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Obama-Bush Tussle, GOP Losses Top Campaign Headlines

Democratic presidential hopeful Sen. Barack Obama takes issue with President Bush's perceived criticism of his foreign policy positions, while the GOP lost a House seat in Mississippi, following other losses in Louisiana and Illinois.

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    Next, the 2008 race for the White House. An unexpected player, President Bush, shakes things up.

    Barack Obama was in Watertown, South Dakota, this morning for what was intended to be a town hall meeting on rural issues.

    SEN. BARACK OBAMA (D), Illinois: But because there was a little dust-up yesterday about foreign policy, I feel obliged just to make a few comments about that, as well.


    The "dust-up" was over remarks President Bush made yesterday to the Israeli Knesset, rebuking those who would negotiate with leaders of rogue nations.

    GEORGE W. BUSH, President of the United States: Some seem to believe that we should negotiate with the terrorists and radicals, as if some ingenious argument will persuade them they have been wrong all along.

    We've heard this foolish delusion before. As Nazi tanks crossed into Poland in 1939, an American senator declared, "Lord, if I could only have talked to Hitler, all this might have been avoided."

    We have an obligation to call this what it is: the false comfort of appeasement, which has been repeatedly discredited by history.


    The White House denies that Mr. Bush's comments were directed at Senator Obama, but Obama and others saw it differently.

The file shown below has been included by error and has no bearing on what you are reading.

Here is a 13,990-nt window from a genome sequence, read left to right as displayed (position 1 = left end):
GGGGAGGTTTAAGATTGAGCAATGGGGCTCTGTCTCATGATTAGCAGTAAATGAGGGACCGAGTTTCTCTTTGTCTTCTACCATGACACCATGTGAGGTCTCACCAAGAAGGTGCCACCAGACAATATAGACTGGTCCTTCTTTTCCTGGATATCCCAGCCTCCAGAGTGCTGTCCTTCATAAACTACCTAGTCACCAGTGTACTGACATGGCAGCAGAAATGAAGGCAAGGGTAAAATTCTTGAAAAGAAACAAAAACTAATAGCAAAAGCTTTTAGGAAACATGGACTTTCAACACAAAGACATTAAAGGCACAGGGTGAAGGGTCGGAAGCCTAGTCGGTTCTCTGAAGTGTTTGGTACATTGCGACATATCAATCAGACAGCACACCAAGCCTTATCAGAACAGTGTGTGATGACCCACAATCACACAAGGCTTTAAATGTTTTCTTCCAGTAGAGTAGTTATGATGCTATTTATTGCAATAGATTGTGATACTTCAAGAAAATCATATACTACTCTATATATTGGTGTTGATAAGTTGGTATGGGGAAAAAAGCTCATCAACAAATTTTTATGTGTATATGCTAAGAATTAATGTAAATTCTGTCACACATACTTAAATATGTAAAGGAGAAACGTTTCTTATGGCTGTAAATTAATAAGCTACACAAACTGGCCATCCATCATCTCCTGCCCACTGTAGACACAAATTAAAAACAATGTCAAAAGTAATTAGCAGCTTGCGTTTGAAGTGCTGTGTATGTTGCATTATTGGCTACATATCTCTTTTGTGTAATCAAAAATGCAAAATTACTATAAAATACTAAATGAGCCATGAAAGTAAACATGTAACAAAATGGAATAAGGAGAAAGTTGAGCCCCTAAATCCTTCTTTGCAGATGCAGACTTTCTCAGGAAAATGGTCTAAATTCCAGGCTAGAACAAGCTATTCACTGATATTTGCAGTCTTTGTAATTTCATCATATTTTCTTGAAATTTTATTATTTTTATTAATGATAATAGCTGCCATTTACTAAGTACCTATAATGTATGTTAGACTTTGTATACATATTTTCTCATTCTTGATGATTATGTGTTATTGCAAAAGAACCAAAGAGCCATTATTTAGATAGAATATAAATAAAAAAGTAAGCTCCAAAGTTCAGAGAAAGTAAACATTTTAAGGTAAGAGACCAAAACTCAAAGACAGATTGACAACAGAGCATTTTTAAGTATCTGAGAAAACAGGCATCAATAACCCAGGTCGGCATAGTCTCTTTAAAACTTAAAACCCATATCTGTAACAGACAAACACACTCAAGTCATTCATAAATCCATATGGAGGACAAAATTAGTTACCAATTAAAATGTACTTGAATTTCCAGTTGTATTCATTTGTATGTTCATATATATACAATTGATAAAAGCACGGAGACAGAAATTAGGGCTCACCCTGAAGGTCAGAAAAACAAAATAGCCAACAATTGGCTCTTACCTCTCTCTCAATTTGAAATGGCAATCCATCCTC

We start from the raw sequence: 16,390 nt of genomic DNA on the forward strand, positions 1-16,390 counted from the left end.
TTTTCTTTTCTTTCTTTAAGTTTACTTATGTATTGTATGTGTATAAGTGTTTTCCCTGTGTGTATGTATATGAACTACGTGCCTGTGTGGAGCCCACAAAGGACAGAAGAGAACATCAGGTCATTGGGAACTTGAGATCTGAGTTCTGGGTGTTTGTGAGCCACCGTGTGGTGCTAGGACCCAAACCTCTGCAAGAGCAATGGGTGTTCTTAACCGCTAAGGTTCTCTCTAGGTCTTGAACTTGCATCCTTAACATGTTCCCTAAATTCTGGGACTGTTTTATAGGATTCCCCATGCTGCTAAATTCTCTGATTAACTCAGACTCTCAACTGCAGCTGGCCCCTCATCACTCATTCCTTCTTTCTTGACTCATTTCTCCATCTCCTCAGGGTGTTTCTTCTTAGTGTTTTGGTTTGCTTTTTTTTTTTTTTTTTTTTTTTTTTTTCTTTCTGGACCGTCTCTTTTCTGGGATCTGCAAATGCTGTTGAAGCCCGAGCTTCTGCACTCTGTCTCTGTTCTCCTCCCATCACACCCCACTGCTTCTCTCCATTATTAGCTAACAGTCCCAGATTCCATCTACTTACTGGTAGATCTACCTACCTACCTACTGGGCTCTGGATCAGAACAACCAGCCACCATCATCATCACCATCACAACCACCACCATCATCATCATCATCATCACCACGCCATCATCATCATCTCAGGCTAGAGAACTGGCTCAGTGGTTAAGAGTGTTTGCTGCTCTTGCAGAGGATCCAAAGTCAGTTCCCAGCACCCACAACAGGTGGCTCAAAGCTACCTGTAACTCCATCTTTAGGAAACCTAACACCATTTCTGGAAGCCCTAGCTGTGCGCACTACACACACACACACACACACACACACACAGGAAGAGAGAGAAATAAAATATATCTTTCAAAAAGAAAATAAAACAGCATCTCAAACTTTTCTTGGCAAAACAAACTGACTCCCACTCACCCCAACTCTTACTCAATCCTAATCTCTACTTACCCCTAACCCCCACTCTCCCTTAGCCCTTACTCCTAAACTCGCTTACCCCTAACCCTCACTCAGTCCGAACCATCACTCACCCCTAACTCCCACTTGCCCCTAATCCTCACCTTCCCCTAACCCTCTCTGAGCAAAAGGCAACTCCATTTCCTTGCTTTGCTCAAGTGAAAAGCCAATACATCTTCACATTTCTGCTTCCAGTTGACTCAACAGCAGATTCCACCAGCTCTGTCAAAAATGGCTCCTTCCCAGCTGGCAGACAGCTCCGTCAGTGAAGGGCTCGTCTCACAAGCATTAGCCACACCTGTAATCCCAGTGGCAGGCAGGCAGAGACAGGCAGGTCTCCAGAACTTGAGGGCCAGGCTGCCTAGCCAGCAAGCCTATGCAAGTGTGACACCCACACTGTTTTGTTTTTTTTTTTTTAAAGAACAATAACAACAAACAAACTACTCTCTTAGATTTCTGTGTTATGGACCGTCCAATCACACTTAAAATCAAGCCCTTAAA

He accused me and other Democrats of wanting to negotiate with terrorists and said we were "appeasers," no different from people who appeased Adolf Hitler. That's what George Bush said in front of the Israeli parliament.

    Now, that's exactly the kind of appalling attack that's divided our country and that alienates us from the world. And that's why we need change in Washington. That's part of the reason why I'm running for president of the United States of America.


    Yesterday, Hillary Clinton came to Obama's defense, criticizing both the substance and the timing of the president's remarks.

    SEN. HILLARY CLINTON (D), New York: President Bush's comparison of any Democrat to Nazi appeasers is both offensive and outrageous.

    On the face of it, especially in light of his failures in foreign policy, this is the kind of statement that has no place in any presidential address. And, certainly, to use an important moment like the 60th anniversary celebration of Israel to make a political point seems terribly misplaced.